The Peel Park pub in Accrington is one of those which will remain closed for the foreseeable future, as owner Sue Johnson says she doesn’t think it’s the right time to reopen.
“It’s the safety aspect for me why we’re not reopening – for the staff and the customers, and with so many people congregating together, I don’t think businesses could survive a second lockdown due to a second wave.
“It’s not as easy as just opening your doors and putting some measures in – the design of our building just isn’t suitable, there’s a small passageway leading to the toilets, how are you supposed to man that?
“It isn’t a money aspect for me, it’s about safety, for my staff, my family and for my customers. I feel quite strongly about places not opening.
“Besides, our pub would be able to fit about eight people in – does that sound viable to open? And how can you control the crowds?
“The 43-page guideline document is very intense and I worry it could lead to police coming in and closing you down and losing your licence.”
With Leicester going into local lockdown, and other areas of the UK seeing their infection levels rise, Sue doesn’t think it’s safe to reopen as ‘people can travel from area to area’ and ‘all these people shouldn’t have died for nothing’.
Tap Select in Oswaldtwistle is another pub that can’t see how taking such a hit on their capacity will work.
“At the moment we’re working out how we can be viable at 30% capacity without much of an outdoor space to make the most of,” a spokesperson told us.
“Luckily we have been able to get a local craft beer delivery service going over the last few months and this has put us in a much better position than we would have been otherwise and will be continuing that for the time being.
“We’re going to see how this first week or so goes for other businesses locally and review it soon.”
Now though, many will be saying that the onus is on customers to follow the rules to make sure that for those who do decide to visit the pubs that have decided to welcome people back, all this effort has not gone to waste.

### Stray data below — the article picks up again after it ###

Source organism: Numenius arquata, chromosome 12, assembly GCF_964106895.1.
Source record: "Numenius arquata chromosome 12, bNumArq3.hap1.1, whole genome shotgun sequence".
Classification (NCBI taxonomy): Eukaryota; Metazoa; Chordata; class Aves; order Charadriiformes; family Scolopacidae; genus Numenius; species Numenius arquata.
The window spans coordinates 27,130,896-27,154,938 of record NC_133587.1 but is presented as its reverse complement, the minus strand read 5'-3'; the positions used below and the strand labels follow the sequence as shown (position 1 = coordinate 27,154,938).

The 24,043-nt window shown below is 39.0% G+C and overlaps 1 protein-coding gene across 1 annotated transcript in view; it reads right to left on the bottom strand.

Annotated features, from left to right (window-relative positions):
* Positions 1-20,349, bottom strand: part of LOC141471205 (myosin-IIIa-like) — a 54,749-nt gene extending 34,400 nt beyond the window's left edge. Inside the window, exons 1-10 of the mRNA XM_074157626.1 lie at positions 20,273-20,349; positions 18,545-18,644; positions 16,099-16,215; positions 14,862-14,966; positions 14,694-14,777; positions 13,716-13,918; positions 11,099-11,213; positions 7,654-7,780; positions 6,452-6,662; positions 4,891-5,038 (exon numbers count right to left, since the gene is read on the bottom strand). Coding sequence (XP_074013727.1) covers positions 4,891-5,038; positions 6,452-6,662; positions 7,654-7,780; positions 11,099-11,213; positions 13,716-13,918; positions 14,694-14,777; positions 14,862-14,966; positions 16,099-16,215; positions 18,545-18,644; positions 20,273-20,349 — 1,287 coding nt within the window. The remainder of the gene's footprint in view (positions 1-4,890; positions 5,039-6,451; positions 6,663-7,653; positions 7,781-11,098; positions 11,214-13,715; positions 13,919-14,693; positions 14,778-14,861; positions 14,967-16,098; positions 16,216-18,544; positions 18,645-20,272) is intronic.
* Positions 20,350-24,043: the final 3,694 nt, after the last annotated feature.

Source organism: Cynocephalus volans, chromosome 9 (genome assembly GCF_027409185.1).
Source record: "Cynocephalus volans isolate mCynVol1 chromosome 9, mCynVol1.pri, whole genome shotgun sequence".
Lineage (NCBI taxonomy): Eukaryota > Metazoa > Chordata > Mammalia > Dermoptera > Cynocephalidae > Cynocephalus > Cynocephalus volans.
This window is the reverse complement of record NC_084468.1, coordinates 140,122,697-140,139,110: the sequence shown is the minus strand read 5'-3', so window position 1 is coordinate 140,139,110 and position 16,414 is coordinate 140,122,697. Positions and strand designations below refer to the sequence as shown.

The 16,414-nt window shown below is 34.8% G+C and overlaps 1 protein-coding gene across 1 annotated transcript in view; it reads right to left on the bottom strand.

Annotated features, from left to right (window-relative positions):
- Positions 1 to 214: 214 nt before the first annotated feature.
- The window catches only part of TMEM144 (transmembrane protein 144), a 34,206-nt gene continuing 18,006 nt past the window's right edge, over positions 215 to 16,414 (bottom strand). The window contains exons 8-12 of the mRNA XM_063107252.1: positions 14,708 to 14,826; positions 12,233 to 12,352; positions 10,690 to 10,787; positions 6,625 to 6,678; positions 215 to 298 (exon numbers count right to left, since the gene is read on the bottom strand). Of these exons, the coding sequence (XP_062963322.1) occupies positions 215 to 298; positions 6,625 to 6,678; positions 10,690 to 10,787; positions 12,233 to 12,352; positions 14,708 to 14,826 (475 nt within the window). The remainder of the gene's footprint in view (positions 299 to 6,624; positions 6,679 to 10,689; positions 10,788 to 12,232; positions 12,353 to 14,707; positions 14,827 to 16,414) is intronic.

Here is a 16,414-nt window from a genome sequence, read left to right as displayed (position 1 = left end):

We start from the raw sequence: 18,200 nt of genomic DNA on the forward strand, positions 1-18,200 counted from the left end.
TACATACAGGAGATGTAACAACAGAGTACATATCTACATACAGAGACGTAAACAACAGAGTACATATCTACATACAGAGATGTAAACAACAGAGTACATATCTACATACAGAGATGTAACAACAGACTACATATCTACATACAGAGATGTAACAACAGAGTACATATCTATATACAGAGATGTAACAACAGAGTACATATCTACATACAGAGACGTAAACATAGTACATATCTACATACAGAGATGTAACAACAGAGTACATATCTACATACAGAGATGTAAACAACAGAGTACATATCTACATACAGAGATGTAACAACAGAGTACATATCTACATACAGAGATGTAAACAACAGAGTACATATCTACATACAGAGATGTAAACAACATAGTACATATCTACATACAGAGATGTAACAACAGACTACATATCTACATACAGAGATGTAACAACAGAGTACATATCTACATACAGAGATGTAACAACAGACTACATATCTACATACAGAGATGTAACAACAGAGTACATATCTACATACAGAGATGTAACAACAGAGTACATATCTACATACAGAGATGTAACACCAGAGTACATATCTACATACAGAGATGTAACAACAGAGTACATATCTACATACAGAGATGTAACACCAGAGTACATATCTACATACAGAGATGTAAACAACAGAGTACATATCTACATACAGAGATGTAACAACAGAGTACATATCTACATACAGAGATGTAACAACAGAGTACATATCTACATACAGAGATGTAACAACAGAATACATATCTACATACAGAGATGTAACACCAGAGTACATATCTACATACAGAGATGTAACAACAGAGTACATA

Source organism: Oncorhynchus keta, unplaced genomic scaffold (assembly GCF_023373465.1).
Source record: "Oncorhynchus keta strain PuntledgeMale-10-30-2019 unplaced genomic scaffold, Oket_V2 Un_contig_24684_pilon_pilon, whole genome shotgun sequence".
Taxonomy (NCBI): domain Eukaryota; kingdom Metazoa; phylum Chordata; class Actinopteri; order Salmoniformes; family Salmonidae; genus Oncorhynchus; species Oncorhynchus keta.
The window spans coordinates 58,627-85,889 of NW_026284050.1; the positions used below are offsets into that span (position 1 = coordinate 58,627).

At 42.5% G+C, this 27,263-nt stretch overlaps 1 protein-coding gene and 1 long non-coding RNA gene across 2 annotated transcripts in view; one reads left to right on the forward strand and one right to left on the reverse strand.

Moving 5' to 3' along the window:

Lancaster City Council is one such body encouraging people to ‘play their part’ and not jeopardise the hard work put in by pubs and restaurants to safely re-open this weekend.
Councillor Tim Hamilton-Cox, cabinet member with responsibility for sustainable economic prosperity, said: “It’s great news that pubs and restaurants are being allowed to re-open and we will do everything we can to support them in doing so safely.
“We want people to enjoy the experience of ‘going out’ again but hopefully in the realisation that their next visit to a pub, bar, restaurant, or café will look very different to their last. They will be operating on a reduced capacity and have measures in place to keep them safe, in line with government guidelines.
“We all now need to show them our support by following the rules they’ve worked so hard to implement, be patient, and understand that it will not be business as usual.
“The fight against coronavirus is far from over and we have a duty to stay alert, take the necessary precautions to prevent a second spike and not jeopardise the road to recovery.”
Lancaster and Morecambe Chief Insp Chris Hardy added: “We want people to enjoy themselves if they are going out but to remember the guidance on social distancing.
“We would urge people to follow the rules of the pub, drink safely and plan their journey home in advance.
“We will have a significant policing operation in place this weekend with extra officers out to keep people safe. We will be targeting known hot-spot areas and we will seek to deal proactively with significant anti-social behaviour or large, unlawful gatherings.”